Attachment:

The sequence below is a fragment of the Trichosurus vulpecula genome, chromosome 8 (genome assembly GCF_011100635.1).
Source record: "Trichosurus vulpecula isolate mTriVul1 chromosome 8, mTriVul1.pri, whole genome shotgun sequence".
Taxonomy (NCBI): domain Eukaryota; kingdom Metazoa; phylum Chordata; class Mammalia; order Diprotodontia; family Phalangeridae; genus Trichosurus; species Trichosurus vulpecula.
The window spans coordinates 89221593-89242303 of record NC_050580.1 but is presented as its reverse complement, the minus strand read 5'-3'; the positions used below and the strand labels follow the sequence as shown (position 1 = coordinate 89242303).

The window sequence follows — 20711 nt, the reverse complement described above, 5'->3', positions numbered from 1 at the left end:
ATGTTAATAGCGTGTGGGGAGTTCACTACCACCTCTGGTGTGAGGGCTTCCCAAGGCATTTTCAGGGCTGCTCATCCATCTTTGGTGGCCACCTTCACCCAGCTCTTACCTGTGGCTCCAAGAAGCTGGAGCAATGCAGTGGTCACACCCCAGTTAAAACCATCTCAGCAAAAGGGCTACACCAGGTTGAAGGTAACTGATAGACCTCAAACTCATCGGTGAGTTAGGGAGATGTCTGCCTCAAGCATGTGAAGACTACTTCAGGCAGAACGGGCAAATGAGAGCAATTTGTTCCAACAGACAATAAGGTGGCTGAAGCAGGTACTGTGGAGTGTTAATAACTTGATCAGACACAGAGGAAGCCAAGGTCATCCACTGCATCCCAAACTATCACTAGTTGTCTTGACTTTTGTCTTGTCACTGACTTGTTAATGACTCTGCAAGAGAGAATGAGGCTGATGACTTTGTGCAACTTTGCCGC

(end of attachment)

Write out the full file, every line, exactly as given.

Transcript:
The sequence below is a fragment of the Trichosurus vulpecula genome, chromosome 8 (genome assembly GCF_011100635.1).
Source record: "Trichosurus vulpecula isolate mTriVul1 chromosome 8, mTriVul1.pri, whole genome shotgun sequence".
Taxonomy (NCBI): domain Eukaryota; kingdom Metazoa; phylum Chordata; class Mammalia; order Diprotodontia; family Phalangeridae; genus Trichosurus; species Trichosurus vulpecula.
The window spans coordinates 89221593-89242303 of record NC_050580.1 but is presented as its reverse complement, the minus strand read 5'-3'; the positions used below and the strand labels follow the sequence as shown (position 1 = coordinate 89242303).

The window sequence follows — 20711 nt, the reverse complement described above, 5'->3', positions numbered from 1 at the left end:
ATGTTAATAGCGTGTGGGGAGTTCACTACCACCTCTGGTGTGAGGGCTTCCCAAGGCATTTTCAGGGCTGCTCATCCATCTTTGGTGGCCACCTTCACCCAGCTCTTACCTGTGGCTCCAAGAAGCTGGAGCAATGCAGTGGTCACACCCCAGTTAAAACCATCTCAGCAAAAGGGCTACACCAGGTTGAAGGTAACTGATAGACCTCAAACTCATCGGTGAGTTAGGGAGATGTCTGCCTCAAGCATGTGAAGACTACTTCAGGCAGAACGGGCAAATGAGAGCAATTTGTTCCAACAGACAATAAGGTGGCTGAAGCAGGTACTGTGGAGTGTTAATAACTTGATCAGACACAGAGGAAGCCAAGGTCATCCACTGCATCCCAAACTATCACTAGTTGTCTTGACTTTTGTCTTGTCACTGACTTGTTAATGACTCTGCAAGAGAGAATGAGGCTGATGACTTTGTGCAACTTTGCCGC